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Let $M$ be the vector space of $2\times 2$ matrices with entries in $\Bbb{R}$, and define a map \begin{align*} T: M&\to\Bbb{R}^2\\ A&\mapsto Aw, \end{align*} where $w=\begin{pmatrix}1\\3\end{pmatrix}$.

a)Is $T$ a linear transformation?

b)Find a basis for $\ker T$

I know how to do a, but for b, I have no clue how to do it. Please help.

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please check that the edit is what you intended –  Stahl Apr 21 '13 at 1:18

1 Answer 1

Hint: You can show that for every $A,B\in M_{2\times 2}(\mathbb R)$; $T(aA+B)=aT(A)+T(B)$ by taking two $2\times 2$ matrices $A,B$. Note that if $A\in ker(T)$, so $T(A)=0$ and then we have $$a+3b=0, c+3d=0$$ where $A=\begin{pmatrix} a & b \\ c&d \end{pmatrix}$. Solve the system above to find a proper vector.

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I am confuced, i try to do it, and i got the basis is (-3,1) –  Prince Zhao Apr 21 '13 at 2:20
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You want to find the kernel of the transformation, so you take an arbitrary matrix whose entries Babak denoted by $a,b,c$ and $d$ and find all such quantities that transform the vector $(1,3)^T$ to zero. Solving the associated linear system yields a two-parameter family of solutions, for example if you let $b=t$ and $d=s$ then your solution space is of the form $a=-3t,b=t,c=-3s,d=s$, meaning that plugging in any value for $s$ and $t$ will yield a solution of your system. –  dezign Apr 21 '13 at 2:25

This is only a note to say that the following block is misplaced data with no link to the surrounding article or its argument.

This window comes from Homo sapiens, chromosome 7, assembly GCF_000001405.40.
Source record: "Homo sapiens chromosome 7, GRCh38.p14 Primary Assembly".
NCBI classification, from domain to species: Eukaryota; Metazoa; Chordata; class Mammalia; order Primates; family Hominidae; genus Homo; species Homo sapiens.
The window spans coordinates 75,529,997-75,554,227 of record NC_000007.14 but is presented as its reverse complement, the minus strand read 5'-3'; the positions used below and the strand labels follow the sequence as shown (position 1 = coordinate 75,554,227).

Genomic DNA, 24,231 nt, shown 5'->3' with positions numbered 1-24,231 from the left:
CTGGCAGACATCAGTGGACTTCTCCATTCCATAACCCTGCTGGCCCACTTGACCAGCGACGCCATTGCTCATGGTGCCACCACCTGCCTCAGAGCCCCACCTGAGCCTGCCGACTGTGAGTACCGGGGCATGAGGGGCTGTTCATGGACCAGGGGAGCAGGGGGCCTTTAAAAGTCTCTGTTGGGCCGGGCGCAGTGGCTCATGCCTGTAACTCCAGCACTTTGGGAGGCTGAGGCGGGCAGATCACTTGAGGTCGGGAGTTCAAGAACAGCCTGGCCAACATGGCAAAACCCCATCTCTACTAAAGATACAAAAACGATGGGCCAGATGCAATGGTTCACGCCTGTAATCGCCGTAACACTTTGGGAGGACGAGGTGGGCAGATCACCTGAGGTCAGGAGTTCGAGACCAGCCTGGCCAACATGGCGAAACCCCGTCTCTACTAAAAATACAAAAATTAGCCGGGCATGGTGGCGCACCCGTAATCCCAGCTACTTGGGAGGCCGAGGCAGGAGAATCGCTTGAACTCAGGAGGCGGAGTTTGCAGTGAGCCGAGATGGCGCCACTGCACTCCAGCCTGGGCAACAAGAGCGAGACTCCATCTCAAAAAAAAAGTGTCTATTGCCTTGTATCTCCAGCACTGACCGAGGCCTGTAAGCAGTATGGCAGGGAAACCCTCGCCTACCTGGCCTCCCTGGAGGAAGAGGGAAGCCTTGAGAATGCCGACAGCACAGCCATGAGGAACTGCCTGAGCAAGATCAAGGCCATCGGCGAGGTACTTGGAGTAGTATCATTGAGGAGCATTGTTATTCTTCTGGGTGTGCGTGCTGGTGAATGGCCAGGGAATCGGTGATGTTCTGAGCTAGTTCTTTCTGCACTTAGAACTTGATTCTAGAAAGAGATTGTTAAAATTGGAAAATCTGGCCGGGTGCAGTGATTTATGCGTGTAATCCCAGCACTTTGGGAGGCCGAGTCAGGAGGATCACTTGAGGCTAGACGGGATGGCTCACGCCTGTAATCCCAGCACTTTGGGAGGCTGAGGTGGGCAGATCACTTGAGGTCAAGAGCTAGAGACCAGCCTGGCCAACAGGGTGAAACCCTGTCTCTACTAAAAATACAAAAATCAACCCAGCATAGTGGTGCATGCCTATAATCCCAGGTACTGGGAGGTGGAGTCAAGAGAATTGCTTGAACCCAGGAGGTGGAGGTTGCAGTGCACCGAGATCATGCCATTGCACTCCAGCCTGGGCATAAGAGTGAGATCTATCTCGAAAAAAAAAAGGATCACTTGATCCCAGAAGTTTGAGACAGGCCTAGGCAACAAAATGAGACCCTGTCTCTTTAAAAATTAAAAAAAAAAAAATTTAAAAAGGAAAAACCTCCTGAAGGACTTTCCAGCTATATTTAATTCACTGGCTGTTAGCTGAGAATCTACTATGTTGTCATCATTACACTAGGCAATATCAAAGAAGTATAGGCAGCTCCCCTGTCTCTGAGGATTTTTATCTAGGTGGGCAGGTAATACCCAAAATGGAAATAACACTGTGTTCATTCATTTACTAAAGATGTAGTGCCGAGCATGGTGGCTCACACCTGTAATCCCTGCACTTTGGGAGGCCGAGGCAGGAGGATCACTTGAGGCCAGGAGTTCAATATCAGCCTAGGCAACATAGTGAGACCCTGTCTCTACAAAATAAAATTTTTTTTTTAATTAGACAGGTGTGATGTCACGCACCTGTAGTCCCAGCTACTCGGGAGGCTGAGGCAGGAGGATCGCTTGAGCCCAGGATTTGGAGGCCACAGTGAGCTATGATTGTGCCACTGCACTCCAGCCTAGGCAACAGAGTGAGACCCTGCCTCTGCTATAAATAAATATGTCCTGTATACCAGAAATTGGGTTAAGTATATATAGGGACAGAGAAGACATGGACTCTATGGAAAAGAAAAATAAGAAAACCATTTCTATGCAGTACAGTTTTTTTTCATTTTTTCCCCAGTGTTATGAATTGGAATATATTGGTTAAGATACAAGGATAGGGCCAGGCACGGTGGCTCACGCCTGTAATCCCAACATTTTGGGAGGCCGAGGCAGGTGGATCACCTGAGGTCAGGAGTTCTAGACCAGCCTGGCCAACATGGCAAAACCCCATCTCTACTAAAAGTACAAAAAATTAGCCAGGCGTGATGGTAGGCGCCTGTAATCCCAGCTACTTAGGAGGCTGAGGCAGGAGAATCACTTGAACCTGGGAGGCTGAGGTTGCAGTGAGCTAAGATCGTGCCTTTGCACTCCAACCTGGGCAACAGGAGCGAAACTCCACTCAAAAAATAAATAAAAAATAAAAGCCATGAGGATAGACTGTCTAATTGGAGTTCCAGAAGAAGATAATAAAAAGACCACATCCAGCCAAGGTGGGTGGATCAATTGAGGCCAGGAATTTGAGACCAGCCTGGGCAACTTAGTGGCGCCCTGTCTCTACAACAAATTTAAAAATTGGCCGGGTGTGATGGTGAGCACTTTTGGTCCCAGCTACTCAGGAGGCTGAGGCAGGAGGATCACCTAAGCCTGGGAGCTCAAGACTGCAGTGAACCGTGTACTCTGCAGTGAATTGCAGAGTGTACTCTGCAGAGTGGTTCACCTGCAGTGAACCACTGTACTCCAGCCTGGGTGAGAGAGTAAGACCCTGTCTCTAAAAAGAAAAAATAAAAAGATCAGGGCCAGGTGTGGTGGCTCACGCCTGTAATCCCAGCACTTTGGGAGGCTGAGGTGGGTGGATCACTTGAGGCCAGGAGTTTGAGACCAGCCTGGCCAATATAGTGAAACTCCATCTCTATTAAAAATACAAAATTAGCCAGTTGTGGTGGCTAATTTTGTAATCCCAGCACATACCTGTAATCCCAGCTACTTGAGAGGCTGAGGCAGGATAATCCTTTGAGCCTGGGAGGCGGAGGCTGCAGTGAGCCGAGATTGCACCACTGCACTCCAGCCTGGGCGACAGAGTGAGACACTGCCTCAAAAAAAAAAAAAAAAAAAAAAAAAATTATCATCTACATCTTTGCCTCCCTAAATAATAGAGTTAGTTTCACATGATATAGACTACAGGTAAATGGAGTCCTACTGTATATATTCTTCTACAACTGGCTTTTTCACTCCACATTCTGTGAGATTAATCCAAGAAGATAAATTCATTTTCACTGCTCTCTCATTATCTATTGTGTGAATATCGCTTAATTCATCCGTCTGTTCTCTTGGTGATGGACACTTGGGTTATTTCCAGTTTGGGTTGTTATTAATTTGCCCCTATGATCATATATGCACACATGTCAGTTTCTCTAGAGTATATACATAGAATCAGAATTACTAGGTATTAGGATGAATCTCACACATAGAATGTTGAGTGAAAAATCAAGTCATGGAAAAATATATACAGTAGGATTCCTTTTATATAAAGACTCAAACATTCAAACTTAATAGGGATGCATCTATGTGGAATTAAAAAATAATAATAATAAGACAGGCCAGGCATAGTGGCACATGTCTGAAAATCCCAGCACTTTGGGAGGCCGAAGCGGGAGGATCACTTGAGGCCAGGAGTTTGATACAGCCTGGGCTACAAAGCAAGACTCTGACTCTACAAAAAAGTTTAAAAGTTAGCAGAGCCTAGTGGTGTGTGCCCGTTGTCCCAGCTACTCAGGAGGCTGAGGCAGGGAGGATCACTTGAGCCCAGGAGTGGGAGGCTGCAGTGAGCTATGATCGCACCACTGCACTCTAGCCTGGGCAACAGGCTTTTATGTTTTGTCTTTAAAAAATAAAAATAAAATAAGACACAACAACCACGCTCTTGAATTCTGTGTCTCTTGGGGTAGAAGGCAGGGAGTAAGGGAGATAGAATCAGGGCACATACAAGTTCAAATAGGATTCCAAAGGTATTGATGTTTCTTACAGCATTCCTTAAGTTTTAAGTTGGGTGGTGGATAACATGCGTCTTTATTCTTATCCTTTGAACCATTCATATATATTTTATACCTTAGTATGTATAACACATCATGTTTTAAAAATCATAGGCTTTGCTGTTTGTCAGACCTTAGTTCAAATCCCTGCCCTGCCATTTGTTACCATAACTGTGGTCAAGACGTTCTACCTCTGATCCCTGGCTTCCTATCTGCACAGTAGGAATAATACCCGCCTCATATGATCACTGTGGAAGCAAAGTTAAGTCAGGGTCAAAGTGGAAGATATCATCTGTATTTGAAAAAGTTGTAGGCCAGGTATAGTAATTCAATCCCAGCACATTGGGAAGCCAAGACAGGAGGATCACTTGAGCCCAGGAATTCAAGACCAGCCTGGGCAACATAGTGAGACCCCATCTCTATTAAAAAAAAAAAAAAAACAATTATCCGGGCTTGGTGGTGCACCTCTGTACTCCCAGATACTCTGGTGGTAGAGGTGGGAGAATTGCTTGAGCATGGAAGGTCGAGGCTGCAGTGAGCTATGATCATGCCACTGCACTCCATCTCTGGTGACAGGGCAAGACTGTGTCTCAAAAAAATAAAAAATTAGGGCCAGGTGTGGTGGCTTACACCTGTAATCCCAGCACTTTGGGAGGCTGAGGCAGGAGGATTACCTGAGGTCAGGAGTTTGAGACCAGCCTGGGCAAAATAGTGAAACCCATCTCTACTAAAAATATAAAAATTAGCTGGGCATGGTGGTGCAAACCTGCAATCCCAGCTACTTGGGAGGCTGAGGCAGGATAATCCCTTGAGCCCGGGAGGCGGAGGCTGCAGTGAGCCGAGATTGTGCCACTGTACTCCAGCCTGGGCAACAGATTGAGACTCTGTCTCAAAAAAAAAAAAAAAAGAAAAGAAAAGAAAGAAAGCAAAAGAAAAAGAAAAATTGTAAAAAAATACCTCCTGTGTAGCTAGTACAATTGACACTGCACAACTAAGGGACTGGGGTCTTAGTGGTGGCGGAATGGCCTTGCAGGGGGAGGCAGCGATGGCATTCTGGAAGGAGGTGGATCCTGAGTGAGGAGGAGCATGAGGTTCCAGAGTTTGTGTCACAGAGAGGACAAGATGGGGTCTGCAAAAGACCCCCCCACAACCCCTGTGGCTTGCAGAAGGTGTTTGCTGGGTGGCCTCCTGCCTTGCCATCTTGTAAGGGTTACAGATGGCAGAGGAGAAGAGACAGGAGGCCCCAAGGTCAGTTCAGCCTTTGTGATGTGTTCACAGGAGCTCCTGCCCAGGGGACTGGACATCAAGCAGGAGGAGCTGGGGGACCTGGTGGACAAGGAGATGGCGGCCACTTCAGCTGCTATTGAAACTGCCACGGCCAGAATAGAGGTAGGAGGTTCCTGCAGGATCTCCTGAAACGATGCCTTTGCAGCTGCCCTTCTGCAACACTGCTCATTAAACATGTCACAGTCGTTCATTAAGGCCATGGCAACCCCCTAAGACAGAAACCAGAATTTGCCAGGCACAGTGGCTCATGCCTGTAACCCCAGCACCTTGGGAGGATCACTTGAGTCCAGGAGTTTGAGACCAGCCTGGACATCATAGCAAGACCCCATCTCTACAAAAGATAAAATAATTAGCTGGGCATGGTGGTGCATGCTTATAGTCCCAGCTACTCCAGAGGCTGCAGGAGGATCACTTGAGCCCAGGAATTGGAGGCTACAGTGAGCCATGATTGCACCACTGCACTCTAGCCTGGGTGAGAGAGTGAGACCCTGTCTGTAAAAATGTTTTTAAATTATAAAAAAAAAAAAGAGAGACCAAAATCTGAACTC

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The "vectors" in your space are 2x2 matrices, so how could $(-3,1)$ be a basis? –  dezign Apr 21 '13 at 2:29
    
So the basis should be (-3,1 -3,1)? –  Prince Zhao Apr 21 '13 at 2:34
    
@PrinceZhao: As dezign noted you have a solution space generated as pointed above, so the matrix you asked is one of them. Think of another matrices which the linear combination of them could build the whole space. –  B. S. Apr 21 '13 at 7:58

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